NOVA History

The National Organization of Veterans Advocates, Inc. (NOVA) was incorporated in the District of Columbia as a not-for-profit educational membership organization in 1993.

NOVA was created by its founders to provide support and organization for the private bar representing veterans in their disability claims against VA. Their vision for NOVA was set forth in its early bylaws:

  • To develop through research, discussion, and the exchange of information a better understanding of federal veterans benefits law and procedure;
  • To develop and encourage high standards of service and representation for all persons seeking benefits through the federal veterans benefits system and in particular those seeking judicial review of denials of veterans benefits;
  • To conduct and cooperate in the conduct of courses of study for the benefit of its members and others desiring to represent persons seeking benefits through the federal veterans benefits system;
  • To provide opportunity for the exchange of experience and opinions through discussion, study, and publications; and
  • To do all and everything related to the above and in general to have all the powers conferred upon a corporation by the District of Colombia.

Over the next decade,NOVA made this vision a reality by holding training workshops for new practitioners, providing a forum for networking via its online bulletin board, presenting expert testimony before Congress, and authoring amicus briefs to the U.S. Court of Appeals for Veterans Claims (CAVC), Court of Appeals for the Federal Circuit (CAFC), and Supreme Court.

In 2000, the CAVC recognized NOVA’s work on behalf of veterans with the Hart T. Mankin Distinguished Service Award.

Through its strong D.C. presence, NOVA has worked with VA, CAVC, and Senate and House members to discuss a variety of pressing issues relevant to our practitioners and veterans alike. Via telephone calls, written correspondence, individual meetings, and expert testimony, NOVA has connected with those on Capitol Hill to affect positive reform measures. Our efforts for change in Title 38 United States Code (USC) 5904 regarding attorney fees for representation of veterans reflect one such achievement.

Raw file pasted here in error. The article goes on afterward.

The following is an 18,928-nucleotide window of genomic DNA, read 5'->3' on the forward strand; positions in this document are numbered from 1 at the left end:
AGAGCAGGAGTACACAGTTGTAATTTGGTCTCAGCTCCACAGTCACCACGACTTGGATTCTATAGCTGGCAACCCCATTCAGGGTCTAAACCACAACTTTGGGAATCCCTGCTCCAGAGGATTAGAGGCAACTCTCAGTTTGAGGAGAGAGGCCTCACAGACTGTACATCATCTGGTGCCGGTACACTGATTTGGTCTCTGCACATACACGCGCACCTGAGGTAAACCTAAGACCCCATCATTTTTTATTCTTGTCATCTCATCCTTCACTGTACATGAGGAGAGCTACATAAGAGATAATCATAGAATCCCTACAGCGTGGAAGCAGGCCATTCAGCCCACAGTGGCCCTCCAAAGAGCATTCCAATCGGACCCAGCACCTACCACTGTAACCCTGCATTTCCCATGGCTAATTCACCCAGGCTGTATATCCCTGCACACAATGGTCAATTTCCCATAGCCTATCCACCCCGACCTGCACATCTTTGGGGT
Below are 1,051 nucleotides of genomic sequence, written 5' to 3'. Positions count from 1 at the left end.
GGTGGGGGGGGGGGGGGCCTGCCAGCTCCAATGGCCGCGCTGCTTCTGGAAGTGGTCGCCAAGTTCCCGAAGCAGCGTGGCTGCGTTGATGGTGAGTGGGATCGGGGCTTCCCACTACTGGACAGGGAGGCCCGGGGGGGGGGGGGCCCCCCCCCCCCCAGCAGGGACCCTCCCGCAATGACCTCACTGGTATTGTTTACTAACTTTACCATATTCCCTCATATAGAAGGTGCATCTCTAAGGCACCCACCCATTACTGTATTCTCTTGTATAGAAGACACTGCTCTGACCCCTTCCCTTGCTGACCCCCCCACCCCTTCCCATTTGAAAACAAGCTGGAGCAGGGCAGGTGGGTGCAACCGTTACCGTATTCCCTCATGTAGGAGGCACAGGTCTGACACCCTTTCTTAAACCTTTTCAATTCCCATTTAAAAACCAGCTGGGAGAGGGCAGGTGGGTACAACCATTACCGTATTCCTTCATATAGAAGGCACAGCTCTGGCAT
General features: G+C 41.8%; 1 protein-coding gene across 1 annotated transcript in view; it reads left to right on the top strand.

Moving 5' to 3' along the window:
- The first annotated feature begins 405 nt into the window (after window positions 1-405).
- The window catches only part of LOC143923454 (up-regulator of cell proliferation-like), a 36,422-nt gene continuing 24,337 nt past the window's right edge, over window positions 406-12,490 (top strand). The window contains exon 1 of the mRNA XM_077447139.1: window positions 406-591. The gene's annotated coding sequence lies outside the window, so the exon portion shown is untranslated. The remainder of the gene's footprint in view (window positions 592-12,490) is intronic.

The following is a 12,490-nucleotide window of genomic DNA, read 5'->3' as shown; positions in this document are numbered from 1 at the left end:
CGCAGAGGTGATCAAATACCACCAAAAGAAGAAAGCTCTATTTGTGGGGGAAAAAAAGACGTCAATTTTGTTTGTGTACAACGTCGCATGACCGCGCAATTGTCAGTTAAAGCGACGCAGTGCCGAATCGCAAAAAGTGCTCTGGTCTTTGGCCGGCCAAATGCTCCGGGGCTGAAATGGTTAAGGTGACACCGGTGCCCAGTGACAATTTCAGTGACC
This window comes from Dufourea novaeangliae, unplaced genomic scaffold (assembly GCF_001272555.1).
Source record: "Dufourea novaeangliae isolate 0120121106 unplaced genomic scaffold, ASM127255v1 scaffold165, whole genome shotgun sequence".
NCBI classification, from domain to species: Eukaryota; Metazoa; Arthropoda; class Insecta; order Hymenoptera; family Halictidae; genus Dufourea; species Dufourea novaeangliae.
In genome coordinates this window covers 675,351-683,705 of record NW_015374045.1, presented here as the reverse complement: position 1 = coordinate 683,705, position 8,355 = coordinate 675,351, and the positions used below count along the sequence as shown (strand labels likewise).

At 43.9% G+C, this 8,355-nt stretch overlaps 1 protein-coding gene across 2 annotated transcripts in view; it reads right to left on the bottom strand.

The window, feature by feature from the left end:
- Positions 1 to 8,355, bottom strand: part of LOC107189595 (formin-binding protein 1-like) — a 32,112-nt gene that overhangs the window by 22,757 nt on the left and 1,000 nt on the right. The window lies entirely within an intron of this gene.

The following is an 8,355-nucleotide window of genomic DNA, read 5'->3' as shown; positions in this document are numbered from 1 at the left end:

In December 2006, Congress repealed the law that prohibited attorneys from charging a fee for representing veterans in the VA claims process. The Veterans Benefits, Health Care, and Information Technology Act of 2006 (Section 101 of Public Law 109-461) took effect on June 20, 2007. The new law amended Chapter 59 of Title 38, USC, governing the recognition of individuals for the preparation, presentation, and prosecution of claims for benefits before VA. The rule change allowed attorneys to represent veterans much earlier in the claims process, and permitted them to charge reasonable fees for the representation.

Today, NOVA brings unmatched expertise to the field of veterans advocacy, and takes pride in its many significant accomplishments. These include the Pro Bono Advocates Program, an Advocate Referral Service, semi-annual Continuing Legal Education (CLE) seminars, a new website for members and veterans, and liaisons with VA, CAVC, legislature, service organizations, and bar associations.

In April 2013, NOVA marked its 20th Anniversary at the Spring Conference in Washington, D.C.

On April 20, 2013, NOVA published a book describing the organization's history from 1993 to 2013 in celebration of its 20th Anniversary.  To further commemorate this milestone, on July 28, 2013, A History of NOVA 1993-2013 was officially registered with the United States Copyright Office of the Library of Congress in Washington, D.C.  To read the full text of A History of NOVA, click HERE.